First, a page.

UNT Kappa Sigma Initiates Korean War Veteran 60 Years After He Was Drafted

Email this to a friend

Nice Move

Screen Shot 2015-04-19 at 3.23.35 AM

It’s something our generation cannot fully grasp. A wartime draft seems as though it’s nothing more than a chapter of your American History textbook. It was only a few decades ago, however, that the draft was much more than a few paragraphs of a lesson, and rather a difficult ordeal affecting millions of Americans.

Jack Marr is a Korean War veteran. He has lived in North Texas his entire life, yet he was unfortunately never officially inducted into the Kappa Sigma fraternity. He was a member of Falcon Fraternity, a group with no national affiliation. During his senior year, the fraternity was accepted by Kappa Sigma, yet the draft came calling and Marr was never able to undergo the Kappa Sigma rituals.

Marr’s focus went from the fraternity to fighting overnight. The major shift took him away from the worries of fraternity life and into those of the real world.


“Uncle Sam knocked on the door real quick,” said Marr with a laugh.

The new graduate was called into the Army and sent to the Korean War for about 14 months.
When he got back from duty, Marr said life quickly began with his wife, career, and an expanding family.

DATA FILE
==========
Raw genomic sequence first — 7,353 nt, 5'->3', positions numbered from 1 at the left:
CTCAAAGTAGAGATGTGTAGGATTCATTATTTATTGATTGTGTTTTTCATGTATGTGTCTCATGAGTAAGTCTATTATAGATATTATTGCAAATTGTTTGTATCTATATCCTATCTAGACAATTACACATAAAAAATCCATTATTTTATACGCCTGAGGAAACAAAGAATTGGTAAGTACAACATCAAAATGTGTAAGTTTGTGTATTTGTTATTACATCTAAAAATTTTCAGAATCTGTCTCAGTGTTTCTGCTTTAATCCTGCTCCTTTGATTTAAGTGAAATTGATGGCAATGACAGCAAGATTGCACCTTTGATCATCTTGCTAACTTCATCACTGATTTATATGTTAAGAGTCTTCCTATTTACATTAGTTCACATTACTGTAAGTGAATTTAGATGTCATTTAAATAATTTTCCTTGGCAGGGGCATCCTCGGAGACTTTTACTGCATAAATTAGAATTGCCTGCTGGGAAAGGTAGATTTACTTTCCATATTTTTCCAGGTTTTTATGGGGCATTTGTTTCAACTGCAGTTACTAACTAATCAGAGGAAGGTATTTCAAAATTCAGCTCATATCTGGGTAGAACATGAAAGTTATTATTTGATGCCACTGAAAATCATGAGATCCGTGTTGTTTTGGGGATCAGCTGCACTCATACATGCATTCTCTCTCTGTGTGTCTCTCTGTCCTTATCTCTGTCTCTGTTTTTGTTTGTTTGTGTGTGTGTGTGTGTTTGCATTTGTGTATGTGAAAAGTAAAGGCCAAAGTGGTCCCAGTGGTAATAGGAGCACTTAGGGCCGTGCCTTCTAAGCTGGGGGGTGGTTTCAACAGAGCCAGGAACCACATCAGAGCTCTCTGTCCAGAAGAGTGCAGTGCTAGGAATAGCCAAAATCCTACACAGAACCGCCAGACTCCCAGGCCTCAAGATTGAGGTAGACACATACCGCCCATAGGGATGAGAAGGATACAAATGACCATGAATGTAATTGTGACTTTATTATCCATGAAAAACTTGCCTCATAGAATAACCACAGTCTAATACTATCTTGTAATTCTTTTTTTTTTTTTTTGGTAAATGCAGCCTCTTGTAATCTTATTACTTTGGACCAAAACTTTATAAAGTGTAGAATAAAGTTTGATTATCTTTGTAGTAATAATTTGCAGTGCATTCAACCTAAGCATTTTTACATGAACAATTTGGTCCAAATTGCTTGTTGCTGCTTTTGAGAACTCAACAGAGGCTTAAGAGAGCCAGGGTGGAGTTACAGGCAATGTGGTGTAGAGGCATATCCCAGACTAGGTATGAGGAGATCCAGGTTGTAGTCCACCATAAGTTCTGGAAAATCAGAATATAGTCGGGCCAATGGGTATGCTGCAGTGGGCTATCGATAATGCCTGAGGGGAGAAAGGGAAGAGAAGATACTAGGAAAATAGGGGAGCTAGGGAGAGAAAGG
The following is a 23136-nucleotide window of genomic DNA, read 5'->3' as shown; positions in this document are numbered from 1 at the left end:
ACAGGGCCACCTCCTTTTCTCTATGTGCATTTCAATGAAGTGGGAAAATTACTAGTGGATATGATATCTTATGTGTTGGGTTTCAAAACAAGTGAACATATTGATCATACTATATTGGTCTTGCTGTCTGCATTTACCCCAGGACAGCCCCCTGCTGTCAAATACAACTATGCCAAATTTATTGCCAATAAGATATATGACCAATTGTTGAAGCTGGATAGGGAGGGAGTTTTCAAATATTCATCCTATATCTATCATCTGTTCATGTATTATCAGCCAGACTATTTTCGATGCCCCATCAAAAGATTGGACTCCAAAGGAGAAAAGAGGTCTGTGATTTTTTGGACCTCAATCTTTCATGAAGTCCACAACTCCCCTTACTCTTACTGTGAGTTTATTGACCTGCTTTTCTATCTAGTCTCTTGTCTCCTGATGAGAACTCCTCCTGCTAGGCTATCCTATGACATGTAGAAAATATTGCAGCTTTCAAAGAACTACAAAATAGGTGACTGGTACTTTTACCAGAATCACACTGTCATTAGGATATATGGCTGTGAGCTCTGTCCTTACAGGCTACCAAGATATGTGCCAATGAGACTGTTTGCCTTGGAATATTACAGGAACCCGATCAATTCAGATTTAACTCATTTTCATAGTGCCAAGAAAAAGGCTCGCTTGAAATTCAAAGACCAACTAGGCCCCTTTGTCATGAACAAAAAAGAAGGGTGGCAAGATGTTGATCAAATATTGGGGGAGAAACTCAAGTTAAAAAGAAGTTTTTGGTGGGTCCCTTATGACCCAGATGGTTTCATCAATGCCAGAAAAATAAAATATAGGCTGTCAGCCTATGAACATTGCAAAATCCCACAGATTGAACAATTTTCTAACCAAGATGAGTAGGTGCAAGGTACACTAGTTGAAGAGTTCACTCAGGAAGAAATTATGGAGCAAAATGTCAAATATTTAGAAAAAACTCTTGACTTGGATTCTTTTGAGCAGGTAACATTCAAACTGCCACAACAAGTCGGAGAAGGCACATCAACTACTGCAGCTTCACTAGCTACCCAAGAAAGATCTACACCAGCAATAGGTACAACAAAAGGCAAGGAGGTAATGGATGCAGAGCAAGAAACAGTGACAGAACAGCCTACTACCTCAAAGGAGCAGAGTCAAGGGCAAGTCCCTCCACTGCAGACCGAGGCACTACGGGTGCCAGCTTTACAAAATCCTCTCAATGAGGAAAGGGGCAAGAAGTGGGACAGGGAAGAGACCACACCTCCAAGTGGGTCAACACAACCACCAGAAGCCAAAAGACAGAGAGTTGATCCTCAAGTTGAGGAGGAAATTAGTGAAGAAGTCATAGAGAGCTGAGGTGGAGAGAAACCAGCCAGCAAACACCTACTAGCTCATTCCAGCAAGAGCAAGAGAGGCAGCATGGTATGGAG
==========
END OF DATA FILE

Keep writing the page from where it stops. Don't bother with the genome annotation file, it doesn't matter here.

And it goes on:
“Different things come up during life you know,” he said, “you’re raising a family and then you have grand kids, now great grand kids.”

This past week, the Kappa Sigma at the University of North Texas received a call regarding a Korean War veteran who was never able to be officially initiated. The chapter sought permission to induct him with their current spring pledge class and were allowed to do so.

This past Saturday, Marr joined men less than half his age in the chapter’s initiation ceremony and officially became a brother of Kappa Sig.

“It’s just been in my heart forever and I finally achieved it today. It’s a thrill, it’s a genuine thrill,” said Marr.

Don’t ever take your letters for granted.

[via NBC DFW]


You must be logged in to comment. Log in or create an account.

Click to Read Comments (23)